Vinaya Pitaka (2): The Analysis of Nun’ Rules (Bhikkhuni-vibhanga)

by I. B. Horner | 2014 | 66,469 words | ISBN-13: 9781921842160

The English translation of the Bhikkhuni-vibhanga: the second part of the Suttavibhanga, which itself is the first book of the Pali Vinaya Pitaka, one of the three major ‘baskets’ of Therevada canonical literature. It is a acollection of rules for Buddhist nuns. The English translation of the Vinaya-pitaka (second part, bhikkhuni-vibhanga) contain...

Nuns’ Forfeiture (Nissaggiya) 11

Bi-NP.11.1.1 BD.3.238 … at Sāvatthī in the Jeta Grove in Anāthapiṇḍika’s monastery. Now at that time the nun Thullanandā was very learned, she was a repeater, she was wise, she was skilled in giving dhamma-talk.[1] Then King Pasenadi of Kosala having, in the cold weather, put on a costly woollen garment, approached the nun Thullanandā; having approached, having greeted the nun Thullanandā, he sat down at a respectful distance. As he was sitting down at a respectful distance, the nun Thullanandā roused … gladdened King Pasenadi of Kosala with dhamma-talk. Then King Pasenadi of Kosala, having been roused … gladdened with dhamma-talk by the nun Thullanandā, spoke thus to the nun Thullanandā: “Do let me know, lady, what would be of use (to you).”[2]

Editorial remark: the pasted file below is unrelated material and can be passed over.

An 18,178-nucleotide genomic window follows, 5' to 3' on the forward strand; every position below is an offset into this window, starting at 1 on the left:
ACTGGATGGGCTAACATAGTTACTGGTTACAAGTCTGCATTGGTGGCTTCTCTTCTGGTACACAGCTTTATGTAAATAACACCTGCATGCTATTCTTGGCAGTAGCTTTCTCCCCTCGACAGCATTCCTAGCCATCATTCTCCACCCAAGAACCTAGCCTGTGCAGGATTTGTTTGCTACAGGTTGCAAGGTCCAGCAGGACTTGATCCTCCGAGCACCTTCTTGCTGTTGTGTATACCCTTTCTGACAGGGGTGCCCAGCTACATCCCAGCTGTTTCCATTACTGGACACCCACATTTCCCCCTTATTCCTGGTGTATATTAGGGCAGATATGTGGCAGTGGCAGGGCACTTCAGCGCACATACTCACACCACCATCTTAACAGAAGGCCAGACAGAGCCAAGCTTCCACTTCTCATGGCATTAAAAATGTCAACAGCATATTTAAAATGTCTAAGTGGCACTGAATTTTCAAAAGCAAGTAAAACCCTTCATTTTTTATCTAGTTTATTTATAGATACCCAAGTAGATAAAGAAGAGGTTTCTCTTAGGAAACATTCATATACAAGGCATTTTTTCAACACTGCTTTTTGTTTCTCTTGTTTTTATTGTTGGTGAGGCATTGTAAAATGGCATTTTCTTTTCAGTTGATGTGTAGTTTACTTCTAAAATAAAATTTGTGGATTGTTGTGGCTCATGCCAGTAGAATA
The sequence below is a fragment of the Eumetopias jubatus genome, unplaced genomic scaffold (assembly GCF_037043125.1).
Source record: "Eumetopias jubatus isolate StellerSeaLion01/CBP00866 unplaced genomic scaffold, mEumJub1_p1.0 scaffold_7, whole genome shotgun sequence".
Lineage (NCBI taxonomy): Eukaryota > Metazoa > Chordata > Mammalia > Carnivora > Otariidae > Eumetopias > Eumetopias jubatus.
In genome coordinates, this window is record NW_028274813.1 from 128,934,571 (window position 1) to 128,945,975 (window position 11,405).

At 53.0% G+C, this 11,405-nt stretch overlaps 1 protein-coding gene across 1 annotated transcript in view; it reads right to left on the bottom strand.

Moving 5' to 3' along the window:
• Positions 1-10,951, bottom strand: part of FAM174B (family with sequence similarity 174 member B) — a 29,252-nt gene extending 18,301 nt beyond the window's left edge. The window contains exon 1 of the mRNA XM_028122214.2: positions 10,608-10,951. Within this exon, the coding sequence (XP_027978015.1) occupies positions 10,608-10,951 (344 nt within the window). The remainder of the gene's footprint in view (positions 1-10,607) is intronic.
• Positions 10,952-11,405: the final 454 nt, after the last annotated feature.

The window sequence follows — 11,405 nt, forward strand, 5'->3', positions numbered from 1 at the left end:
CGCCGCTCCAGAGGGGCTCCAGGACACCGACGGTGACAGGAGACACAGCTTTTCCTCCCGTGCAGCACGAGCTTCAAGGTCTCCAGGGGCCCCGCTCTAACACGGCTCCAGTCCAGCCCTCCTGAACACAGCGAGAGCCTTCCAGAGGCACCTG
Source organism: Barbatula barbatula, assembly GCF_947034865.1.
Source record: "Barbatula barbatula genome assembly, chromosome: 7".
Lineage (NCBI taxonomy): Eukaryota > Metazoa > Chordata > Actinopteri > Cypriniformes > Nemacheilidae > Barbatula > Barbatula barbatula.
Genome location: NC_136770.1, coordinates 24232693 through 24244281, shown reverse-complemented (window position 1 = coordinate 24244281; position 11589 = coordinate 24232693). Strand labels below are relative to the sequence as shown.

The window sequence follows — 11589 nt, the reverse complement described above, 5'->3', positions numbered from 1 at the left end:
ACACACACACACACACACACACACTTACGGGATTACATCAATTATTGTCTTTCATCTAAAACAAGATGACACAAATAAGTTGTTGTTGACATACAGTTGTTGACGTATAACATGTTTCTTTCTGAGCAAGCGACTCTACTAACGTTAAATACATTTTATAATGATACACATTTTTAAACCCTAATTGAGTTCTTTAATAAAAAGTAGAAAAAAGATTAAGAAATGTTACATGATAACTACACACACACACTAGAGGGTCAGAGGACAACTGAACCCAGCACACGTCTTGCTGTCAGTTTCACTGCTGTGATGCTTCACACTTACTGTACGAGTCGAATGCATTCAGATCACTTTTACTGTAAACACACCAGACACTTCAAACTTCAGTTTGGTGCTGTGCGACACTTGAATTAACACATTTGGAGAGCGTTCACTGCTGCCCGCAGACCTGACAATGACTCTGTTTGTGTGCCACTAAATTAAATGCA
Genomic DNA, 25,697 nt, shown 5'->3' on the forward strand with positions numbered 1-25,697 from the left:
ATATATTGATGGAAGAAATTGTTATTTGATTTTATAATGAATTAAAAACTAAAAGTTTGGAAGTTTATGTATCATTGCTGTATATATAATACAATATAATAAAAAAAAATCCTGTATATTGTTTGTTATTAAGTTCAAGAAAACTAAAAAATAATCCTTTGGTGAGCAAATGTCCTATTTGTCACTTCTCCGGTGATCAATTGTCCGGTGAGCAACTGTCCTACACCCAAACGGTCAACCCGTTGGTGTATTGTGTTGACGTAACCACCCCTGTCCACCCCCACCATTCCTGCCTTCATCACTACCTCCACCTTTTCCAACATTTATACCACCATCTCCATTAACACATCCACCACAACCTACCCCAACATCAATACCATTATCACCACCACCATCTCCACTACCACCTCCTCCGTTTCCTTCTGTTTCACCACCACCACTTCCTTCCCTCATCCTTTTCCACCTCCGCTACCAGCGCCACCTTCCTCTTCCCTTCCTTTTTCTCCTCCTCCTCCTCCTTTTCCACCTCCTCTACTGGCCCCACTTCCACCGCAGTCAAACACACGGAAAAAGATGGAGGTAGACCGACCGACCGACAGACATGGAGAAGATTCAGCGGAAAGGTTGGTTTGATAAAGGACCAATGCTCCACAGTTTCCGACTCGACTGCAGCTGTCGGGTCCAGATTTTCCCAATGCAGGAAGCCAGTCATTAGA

“If, Sire, you are desirous of giving (something) to me, give me this woollen garment.”

Then King Pasenadi of Kosala, having given the woollen garment to the nun Thullanandā, having risen from his seat, having greeted the nun Thullanandā, departed keeping his right side towards her. People looked down upon, criticised, spread it about, saying:

“These nuns have great desires, they are not contented. How can they ask the king for a woollen garment?” Nuns heard these people who … spread it about. Those who were modest nuns … spread it about, saying: “How can the lady Thullanandā ask the king for a woollen garment?” …

“Is it true, as is said, monks, that the nun Thullanandā asked the king for a woollen garment?”

“It is true, lord.”

BD.3.239 The enlightened one, the lord rebuked them, saying:

“How, monks, can the nun Thullanandā ask the king for a woollen garment? It is not, monks, for pleasing those who are not (yet) pleased … this rule of training:

If a nun is bargaining for[3] a heavy cloth,[4] she may bargain for one (worth) at most four “bronzes.”[5] If she should bargain for one (worth) more than that, there is an offence of expiation involving forfeiture.


Bi-NP.11.2.1 A heavy cloth means: whatever is a cloth for the cold weather.

Is bargaining for means: is asking for. Vin.4.256

She may bargain for one (worth) at most four “bronzes” means: she may bargain for one worth sixteen kahāpaṇas.

If she should bargain for one (worth) more than that means: if she asks for one (worth) more than that, in the request there is an offence of wrong-doing. It is to be forfeited on acquisition. It should be forfeited to an Order or to a group or to one nun. And thus, monks, should it be forfeited: ‘Ladies, this heavy cloth (worth) BD.3.240 at most more than four “bronzes,” bargained for by me, is to be forfeited. I forfeit it to the Order’“… the Order should give back … let them give back … I will give back this (heavy cloth) to the lady.”